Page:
As well as rescuing precious heritage buildings in need, the injection of cash will protect livelihoods for some of the most vulnerable heritage specialists and contractors working in the sector.
We have been awarded £22,389 for urgent repairs to the stone chimney stack of our Grade II* Listed Tudor Barn, which is also on Historic England’s Buildings at Risk Register. The overall condition of the Tudor Barn continues to slowly decline, however of very immediate concern was the condition of the large stone chimney stack. The sandstone blocks are particularly soft and crumbling due to water ingress and frost damage, stonework is becoming loose and the conservation work that this grant will fund will enable us to stabilise and repair the chimney.
Duncan Wilson, Historic England Chief Executive said:
“Historic places across the country are being supported by the Government’s grants awarded under the Culture Recovery Fund. This funding is a lifeline which is kick-starting essential repairs and maintenance at many of our most precious historic sites, so they can begin to recover from the damaging effects of COVID-19.
“It is also providing employment for skilled craft workers who help keep historic places alive and the wheels of the heritage sector turning. Our shared heritage is an anchor for us all in these challenging times and this funding will help to ensure it remains part of our collective future.”
National Lottery Heritage Fund
Middleton Hall & Gardens is one of 445 heritage organisations across the country set to receive a lifesaving financial boost from the government thanks to the £1.57 billion Culture Recovery Fund to help them through the coronavirus pandemic.
Middleton Hall & Gardens has been awarded just over £90,000. Although we succeeded in safely re-opening in mid-June our income this year has been significantly curtailed so this grant will ensure that our charity survives through the coming winter. We will be able to retain our small but skilled staff team and look after our site, with safety measures enabling our fabulous team of volunteers to carry on their vital support. We will be able to open for some special, Covid-secure, events through the winter period and will be improving our digital content, so although people might not be able to visit in person, we will be making more of our history and our nature available online.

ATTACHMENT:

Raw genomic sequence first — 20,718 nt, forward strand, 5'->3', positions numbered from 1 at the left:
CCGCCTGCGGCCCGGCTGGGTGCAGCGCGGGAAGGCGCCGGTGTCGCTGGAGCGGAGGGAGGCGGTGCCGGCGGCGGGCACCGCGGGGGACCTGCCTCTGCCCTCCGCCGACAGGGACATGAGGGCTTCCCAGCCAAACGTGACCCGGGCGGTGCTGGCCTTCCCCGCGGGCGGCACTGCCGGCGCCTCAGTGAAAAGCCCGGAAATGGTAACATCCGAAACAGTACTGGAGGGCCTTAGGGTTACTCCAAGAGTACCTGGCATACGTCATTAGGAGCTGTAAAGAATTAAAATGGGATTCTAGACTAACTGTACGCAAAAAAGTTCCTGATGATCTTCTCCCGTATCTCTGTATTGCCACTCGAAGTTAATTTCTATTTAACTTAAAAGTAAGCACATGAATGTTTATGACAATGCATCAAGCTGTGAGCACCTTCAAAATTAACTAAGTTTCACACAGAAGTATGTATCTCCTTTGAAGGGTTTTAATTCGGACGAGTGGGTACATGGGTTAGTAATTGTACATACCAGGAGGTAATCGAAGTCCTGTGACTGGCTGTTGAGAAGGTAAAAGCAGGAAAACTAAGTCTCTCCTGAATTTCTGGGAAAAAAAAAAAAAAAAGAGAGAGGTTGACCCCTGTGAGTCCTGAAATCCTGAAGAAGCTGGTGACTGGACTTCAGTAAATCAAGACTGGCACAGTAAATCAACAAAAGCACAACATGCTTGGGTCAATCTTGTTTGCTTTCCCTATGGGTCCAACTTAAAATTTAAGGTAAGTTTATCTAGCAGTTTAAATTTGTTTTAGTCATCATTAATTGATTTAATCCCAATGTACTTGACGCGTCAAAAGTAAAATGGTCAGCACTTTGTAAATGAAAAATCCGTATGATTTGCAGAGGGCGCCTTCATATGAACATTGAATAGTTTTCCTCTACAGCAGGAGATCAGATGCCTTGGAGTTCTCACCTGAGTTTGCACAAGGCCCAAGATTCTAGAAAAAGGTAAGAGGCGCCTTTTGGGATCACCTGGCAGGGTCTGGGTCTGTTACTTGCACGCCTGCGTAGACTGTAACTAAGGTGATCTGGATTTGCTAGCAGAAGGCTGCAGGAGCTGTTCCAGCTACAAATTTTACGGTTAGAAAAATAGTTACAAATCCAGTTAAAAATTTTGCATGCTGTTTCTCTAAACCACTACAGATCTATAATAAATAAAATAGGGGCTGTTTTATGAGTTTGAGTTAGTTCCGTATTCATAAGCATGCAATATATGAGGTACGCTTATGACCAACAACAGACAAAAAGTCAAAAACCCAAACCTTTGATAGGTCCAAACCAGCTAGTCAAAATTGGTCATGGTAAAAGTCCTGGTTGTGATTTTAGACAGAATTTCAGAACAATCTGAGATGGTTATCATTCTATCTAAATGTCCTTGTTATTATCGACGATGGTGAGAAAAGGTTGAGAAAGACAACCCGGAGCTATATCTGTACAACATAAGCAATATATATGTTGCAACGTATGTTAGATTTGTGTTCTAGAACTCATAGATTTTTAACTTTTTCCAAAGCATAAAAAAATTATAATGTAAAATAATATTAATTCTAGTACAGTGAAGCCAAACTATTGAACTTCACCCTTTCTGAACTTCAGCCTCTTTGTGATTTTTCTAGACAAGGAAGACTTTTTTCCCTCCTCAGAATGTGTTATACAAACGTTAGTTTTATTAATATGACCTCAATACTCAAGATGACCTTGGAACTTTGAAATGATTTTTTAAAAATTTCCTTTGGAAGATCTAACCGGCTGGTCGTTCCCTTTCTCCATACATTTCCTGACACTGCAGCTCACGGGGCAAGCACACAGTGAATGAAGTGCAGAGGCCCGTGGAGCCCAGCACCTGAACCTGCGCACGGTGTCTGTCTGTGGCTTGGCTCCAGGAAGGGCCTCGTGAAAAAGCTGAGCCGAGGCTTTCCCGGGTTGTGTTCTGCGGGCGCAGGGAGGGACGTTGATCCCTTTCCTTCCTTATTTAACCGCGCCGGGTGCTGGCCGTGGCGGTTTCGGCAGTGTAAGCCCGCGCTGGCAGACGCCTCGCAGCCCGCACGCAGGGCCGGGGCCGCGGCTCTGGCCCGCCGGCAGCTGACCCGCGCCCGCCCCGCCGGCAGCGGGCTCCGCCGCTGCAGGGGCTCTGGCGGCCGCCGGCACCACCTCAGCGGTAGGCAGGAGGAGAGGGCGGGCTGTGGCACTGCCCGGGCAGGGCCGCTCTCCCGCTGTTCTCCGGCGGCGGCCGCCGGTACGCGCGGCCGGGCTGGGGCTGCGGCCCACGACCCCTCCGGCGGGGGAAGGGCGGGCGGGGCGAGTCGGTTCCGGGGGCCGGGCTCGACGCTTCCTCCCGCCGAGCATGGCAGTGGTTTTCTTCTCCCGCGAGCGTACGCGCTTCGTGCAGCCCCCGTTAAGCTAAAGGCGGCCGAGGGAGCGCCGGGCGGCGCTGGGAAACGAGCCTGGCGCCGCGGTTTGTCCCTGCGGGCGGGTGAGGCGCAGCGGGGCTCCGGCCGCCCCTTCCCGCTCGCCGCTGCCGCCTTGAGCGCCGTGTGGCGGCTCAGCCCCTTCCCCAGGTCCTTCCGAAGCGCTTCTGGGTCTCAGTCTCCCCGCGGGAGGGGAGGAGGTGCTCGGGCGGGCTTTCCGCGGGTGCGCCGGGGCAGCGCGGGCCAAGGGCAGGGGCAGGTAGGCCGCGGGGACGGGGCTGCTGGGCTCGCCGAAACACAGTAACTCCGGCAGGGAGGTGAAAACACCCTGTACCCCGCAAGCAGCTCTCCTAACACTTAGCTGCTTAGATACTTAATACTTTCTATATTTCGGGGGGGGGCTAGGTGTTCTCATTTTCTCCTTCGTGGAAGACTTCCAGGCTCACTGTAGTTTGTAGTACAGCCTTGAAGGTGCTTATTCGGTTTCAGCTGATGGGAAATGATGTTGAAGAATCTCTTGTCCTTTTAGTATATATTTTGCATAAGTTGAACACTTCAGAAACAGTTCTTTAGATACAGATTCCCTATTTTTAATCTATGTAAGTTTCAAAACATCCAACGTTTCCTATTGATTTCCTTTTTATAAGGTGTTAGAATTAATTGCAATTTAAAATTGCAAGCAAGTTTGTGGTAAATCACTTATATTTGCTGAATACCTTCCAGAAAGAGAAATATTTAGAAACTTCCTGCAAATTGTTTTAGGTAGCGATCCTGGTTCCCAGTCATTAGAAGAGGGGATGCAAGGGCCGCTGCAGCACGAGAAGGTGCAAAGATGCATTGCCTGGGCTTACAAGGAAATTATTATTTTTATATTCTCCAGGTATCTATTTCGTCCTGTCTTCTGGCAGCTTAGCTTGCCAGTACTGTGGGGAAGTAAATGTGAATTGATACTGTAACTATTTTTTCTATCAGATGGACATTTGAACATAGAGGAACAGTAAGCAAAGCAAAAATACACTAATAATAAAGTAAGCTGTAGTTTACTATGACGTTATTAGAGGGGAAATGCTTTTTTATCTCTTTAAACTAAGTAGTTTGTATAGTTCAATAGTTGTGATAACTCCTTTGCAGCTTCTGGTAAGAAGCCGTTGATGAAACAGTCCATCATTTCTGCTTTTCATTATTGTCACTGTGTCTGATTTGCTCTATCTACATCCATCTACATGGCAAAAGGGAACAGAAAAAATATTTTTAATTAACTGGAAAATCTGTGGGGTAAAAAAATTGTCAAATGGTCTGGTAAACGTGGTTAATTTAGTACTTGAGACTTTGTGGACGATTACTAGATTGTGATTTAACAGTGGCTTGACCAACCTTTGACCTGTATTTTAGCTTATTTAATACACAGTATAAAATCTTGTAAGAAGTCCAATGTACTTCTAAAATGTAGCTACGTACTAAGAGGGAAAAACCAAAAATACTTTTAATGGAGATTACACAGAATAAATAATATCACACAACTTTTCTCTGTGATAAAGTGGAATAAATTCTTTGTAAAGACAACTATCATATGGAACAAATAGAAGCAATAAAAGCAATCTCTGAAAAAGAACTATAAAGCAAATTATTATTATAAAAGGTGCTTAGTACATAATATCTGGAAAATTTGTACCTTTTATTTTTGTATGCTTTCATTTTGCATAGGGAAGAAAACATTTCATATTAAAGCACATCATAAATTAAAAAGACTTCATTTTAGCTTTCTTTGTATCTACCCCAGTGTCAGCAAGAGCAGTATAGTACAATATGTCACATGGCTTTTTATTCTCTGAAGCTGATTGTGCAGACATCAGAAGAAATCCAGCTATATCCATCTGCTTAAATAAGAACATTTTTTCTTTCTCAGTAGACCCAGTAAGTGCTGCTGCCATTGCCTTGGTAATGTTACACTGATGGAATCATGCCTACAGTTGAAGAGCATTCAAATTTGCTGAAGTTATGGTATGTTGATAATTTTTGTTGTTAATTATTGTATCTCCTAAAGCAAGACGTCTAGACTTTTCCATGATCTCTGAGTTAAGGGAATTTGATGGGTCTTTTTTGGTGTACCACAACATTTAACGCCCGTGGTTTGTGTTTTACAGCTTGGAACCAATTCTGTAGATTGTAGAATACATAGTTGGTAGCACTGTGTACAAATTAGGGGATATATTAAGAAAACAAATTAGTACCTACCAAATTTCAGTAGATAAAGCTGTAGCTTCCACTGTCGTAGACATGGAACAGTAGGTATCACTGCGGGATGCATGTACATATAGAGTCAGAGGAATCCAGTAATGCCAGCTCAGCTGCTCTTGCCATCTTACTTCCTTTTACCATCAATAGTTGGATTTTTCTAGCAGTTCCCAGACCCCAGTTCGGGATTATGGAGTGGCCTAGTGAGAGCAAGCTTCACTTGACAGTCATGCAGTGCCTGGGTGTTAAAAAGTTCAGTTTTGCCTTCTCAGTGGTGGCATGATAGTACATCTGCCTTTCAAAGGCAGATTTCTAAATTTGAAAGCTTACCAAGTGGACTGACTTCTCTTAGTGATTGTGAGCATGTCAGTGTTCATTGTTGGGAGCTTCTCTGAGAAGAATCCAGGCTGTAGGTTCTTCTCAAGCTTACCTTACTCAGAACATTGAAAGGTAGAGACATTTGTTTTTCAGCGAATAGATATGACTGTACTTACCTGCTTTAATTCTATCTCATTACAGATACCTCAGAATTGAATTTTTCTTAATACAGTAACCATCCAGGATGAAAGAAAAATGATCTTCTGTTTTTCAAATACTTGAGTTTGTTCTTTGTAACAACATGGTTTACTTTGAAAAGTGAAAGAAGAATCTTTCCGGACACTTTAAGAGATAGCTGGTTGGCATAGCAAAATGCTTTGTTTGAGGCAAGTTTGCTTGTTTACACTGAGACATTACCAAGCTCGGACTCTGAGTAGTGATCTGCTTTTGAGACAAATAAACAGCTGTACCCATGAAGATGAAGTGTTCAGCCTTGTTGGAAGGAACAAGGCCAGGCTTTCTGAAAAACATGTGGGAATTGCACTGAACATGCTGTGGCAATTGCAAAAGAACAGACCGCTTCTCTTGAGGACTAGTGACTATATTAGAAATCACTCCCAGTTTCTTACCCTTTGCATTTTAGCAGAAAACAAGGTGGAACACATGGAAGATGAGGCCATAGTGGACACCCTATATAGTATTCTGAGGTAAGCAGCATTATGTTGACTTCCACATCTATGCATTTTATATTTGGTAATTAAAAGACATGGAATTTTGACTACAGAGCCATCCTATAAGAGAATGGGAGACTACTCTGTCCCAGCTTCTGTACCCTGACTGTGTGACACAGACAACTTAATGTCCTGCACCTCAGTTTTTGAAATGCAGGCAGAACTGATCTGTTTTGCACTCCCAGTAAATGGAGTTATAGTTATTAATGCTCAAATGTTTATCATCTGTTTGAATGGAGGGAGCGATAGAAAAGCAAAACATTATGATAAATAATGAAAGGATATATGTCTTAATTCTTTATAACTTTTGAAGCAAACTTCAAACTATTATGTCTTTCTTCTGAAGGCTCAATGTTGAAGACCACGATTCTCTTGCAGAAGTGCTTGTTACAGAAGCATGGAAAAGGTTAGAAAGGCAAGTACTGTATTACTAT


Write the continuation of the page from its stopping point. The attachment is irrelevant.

Ros Kerslake, Chief Executive of the National Lottery Heritage Fund said:
“It is absolutely right that investing in heritage should be a priority during this crisis and this support by Government is crucial. Heritage creates jobs and economic prosperity, is a major driver for tourism and makes our towns, cities, and rural areas better places to live. All of this is so important for our wellbeing and will be particularly vital when we start to emerge from this incredibly difficult time.
“Our heritage is still facing a perilous future – we are not out of the woods yet. But this hugely welcome funding from Government, and the money we continue to invest from the National Lottery, has undoubtedly stopped heritage and the organisations that care for it being permanently lost.”
Patricia Collins, Chair of Middleton Hall & Gardens, said:
“Without this support from the Government’s Culture Recovery Fund we could have been looking at a bleak future. Our historic buildings and Site of Special Scientific Interest was saved from ruin 40 years ago by an intrepid group of volunteers and it is truly heart-warming to know that all our hard work will now survive this current crisis. Our community of volunteers and visitors have come to appreciate more than ever over the last 6 months our small piece of North Warwickshire countryside. The feeling of wellbeing gained from being able to experience our historic site with its tranquil outdoor spaces can never be underestimated. Everyone involved here is so very grateful to receive this support.”